Miami’s E11even: The Art of PartyInside the wild world of E11even Miami – the nightclub, lounge and cabaret that never sleeps
Ken DeGori walks into his office and wipes the sleep from his eyes. It’s hard to find time to rest when you’re throwing a party that just keeps on going. Since it first opened its doors in February 2014, America’s E11even Miami has never closed.
It’s a 24-hour job, and the frenetic DeGori is the first of five partners to arrive. This week has been especially gruelling. It’s Saturday, and Art Basel – an international gathering of artists, celebrities, art dealers and the absurdly wealthy – is in town. It is one of the biggest weeks in Miami’s calendar year, bringing a sophisticated clientele, special guest DJs, and outrageous performances – all of which must go without a hitch.
“I don’t think there’s ever been anything like E11even Miami,” says DeGori. He should know – DeGori and his partners have more than 100 years of nightlife experience between them. “You’ve got top chef Carla Pellegrino’s restaurant Touché, live bands, cabaret, a production company, Cirque du Soleil-type shows… There’s so much going on, we can satisfy anybody.”
DeGori has the rooftop lounge and restaurant cordoned off for a party in honour of basketball ace Dwyane Wade’s manager, with all the Miami Heat players in attendance. Local hero Trick Daddy and Shake Ya Ass star Mystikal are set to perform their dirty Southern party rap.
Managing partners Gino LoPinto and Daniel Solomon arrive at E11even Miami, having just shown their faces at a number of corporate sponsorship events and Art Basel parties. Schmoozing is par for the course when you run one of the top 10 highest-grossing venues in the US.
In 2015, the club took almost $34 million in sales revenue. Along with fifth partner Derick Henry, Ken DeGori, LoPinto and Solomon have helped flesh out owner Dennis DeGori’s vision of a new breed of venue, a sinful paradise that oozes extravagance but pulls it off with class. “It’s offensive when we hear ‘strip club,’” says LoPinto. “We’ve created a new concept that’s more of a nightclub that uses the topless female body as art. Our business is 50 per cent female.”
Go-go dancers and aerial acrobatic performers gather in the back dressing room. The group don wigs and stretch before heading to E11even Miami’s illuminated main arena. They’re debuting new choreography for Art Basel weekend.
Contortionist Irina Kazakova’s thin, angular body is covered in tight, black latex. An hour from now, she’ll be hanging from the blue ceiling, floating mere feet above customers’ heads. “It’s a pleasure to perform for Art Basel,” she says. “There’s a lot of creative people, and you can feel the energy of the crowd.”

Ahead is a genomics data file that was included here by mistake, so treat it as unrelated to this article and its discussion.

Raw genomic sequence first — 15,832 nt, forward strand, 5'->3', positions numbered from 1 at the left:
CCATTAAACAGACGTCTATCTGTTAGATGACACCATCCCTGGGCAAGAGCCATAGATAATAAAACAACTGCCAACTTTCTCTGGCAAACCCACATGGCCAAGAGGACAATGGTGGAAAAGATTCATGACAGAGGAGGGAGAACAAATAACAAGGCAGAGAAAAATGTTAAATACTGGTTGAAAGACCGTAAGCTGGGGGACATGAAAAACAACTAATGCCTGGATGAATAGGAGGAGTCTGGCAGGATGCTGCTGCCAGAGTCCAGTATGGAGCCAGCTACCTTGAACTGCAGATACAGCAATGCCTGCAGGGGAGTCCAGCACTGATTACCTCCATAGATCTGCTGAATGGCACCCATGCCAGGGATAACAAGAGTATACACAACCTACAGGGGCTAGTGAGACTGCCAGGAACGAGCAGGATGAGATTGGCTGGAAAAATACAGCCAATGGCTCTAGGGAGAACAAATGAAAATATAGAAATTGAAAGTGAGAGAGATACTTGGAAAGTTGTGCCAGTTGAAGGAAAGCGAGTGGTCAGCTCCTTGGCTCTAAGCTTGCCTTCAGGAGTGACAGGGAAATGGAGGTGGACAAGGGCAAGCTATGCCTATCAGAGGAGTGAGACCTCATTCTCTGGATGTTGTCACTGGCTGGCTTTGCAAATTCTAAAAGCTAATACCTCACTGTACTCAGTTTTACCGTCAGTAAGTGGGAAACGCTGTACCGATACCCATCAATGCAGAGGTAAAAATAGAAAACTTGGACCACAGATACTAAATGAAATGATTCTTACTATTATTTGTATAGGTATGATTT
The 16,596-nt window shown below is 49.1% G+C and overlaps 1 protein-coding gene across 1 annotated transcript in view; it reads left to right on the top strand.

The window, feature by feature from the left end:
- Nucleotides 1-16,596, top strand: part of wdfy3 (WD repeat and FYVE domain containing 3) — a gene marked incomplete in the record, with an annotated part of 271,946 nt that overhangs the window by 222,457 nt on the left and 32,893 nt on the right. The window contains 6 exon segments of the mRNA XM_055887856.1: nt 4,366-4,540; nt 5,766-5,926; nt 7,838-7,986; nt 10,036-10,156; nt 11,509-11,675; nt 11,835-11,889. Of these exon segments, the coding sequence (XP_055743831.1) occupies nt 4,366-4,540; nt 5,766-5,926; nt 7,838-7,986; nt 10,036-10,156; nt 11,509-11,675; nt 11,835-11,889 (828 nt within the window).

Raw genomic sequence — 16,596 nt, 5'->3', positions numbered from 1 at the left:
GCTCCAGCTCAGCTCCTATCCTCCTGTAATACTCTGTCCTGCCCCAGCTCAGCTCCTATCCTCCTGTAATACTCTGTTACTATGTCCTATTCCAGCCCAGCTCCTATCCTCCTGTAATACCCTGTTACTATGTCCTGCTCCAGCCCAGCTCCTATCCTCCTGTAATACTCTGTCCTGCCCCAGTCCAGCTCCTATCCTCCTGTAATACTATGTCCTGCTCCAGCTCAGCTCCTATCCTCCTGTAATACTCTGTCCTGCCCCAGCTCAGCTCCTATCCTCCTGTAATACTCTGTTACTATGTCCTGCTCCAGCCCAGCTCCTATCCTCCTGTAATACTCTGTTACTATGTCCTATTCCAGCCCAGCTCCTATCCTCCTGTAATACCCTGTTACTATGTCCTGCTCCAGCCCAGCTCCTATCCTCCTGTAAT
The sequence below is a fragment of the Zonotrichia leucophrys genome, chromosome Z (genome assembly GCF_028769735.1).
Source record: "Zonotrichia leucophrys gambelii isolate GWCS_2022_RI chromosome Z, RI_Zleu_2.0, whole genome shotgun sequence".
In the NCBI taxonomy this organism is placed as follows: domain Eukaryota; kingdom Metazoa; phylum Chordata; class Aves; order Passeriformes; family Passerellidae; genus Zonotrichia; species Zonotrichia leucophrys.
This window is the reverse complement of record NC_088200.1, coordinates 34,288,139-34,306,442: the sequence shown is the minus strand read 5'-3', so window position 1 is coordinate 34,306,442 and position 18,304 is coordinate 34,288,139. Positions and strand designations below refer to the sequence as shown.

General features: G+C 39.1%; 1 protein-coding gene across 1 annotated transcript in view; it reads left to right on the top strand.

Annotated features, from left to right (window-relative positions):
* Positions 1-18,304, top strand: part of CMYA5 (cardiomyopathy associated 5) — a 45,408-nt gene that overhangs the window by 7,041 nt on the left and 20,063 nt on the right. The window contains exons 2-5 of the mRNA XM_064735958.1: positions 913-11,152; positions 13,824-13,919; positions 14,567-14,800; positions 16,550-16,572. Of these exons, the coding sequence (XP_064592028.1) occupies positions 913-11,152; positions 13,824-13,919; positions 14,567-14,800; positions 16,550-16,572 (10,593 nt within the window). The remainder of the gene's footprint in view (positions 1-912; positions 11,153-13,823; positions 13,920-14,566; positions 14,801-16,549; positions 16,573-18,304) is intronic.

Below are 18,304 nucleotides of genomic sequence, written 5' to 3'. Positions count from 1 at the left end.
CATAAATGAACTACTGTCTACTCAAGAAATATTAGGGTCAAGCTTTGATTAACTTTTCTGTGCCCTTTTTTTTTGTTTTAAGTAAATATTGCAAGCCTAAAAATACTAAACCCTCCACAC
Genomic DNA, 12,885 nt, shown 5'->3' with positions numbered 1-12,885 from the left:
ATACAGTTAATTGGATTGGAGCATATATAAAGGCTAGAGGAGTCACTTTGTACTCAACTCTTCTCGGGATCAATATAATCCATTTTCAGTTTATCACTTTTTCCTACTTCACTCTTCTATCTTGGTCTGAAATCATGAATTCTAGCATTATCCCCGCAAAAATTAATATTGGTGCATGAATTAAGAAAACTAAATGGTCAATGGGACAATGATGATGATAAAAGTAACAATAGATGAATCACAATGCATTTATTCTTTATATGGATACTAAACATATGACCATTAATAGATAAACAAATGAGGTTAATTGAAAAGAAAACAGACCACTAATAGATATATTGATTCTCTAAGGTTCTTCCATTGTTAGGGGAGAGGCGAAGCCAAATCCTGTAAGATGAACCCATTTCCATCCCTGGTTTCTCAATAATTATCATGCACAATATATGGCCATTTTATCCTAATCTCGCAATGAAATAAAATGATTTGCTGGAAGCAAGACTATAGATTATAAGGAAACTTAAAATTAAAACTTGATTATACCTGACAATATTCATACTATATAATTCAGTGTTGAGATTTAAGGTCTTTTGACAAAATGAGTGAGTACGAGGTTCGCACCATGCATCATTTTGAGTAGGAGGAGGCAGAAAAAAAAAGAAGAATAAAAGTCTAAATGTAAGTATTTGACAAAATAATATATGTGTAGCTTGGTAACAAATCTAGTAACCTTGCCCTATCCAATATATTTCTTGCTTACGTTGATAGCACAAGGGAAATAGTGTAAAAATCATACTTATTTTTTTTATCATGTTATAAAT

Real-life couple Hampus and Milena twirl and twist in the air, limbs moving sensually, oblivious to the cheers and dropped jaws of the patrons beneath them.
“When a glove comes off, or a stocking, he does it for me,” says Milena. “I’m not stripping. He’s stripping it off me, so it’s interesting, romantic and sexy at the same time.”
Show producer Dan Rowland – a tall, middle-aged man with a youthful face – sweats as he runs the aerial rigs hidden behind the back bar, monitoring all the components of Hampus and Milena’s intricate performance. This is one of a handful of moments in which he and his team really get to steal the spotlight.
Rowland was drafted in at E11even Miami’s inception, hand-picked for his 15 years of experience working on Cirque du Soleil shows Ka and Iris in Las Vegas and Los Angeles respectively. He brought a few of his old Cirque performers with him, Hampus included, to deliver a mind-blowing experience. “I love seeing people enjoying what we’ve put together,” says Rowland. “Seeing people dancing in the bird cage and flying around in the air… it just blows first-timers away.”
As the city’s other clubs and bars shut their doors, the energy at E11even Miami reaches critical mass. Parades of champagne bottles adorned with live sparklers snake through the writhing hordes as banknotes are thrown into the air and rain down all around.
Drake’s Hotline Bling blares from a top-grade Funktion-One Resolution 6 sound system, with visiting DJ Savi at the decks. Girlfriends give their men private dances, inspired by the semi-naked entertainers on podiums.
Gyrating go-go dancers in high socks and mini crop tops flank the DJ booth, while three topless women hang horizontally from a giant pole on a raised platform in the middle of the dancefloor. Revellers sip cocktails and stare from the second-tier balcony, lost in sensory overload.
Ken DeGori circles the club’s perimeter, and although the sun is rising, the queue outside is as long as ever. Except it’s not so much an orderly line as approximately 70 would-be clubbers huddled around the ropes like one amorphous being. Everyone knows there’s a crazy party inside – a magical Neverland where time stays still and dawn is as dark and wild as 1am. DeGori clocks out for the night.
The party rages on, though the crowd finally starts to dwindle. The restaurant upstairs serves breakfast sandwiches and ‘South Of The Border’ egg and chorizo burritos to hungry party zombies in full daylight, their hair messy and eyes wide. For the first time in a week, Miami sees a break in the rain and revellers can enjoy a sun-filled morning.
After 12 hours of shaking hands, LoPinto and Solomon call it a day. In another 12 hours, it will be time to prepare for Art Basel’s closing party, Hard 2 Leave. The send-off has become a Miami tradition, meaning there’s no slacking on this day of rest.
Not that these guys would have it any other way. “I wake up in the morning, pinch myself and just thank God for my life,” says LoPinto. “That’s where it is for me. I’m at the pinnacle of my career, which tells you how I compare this with everything else.”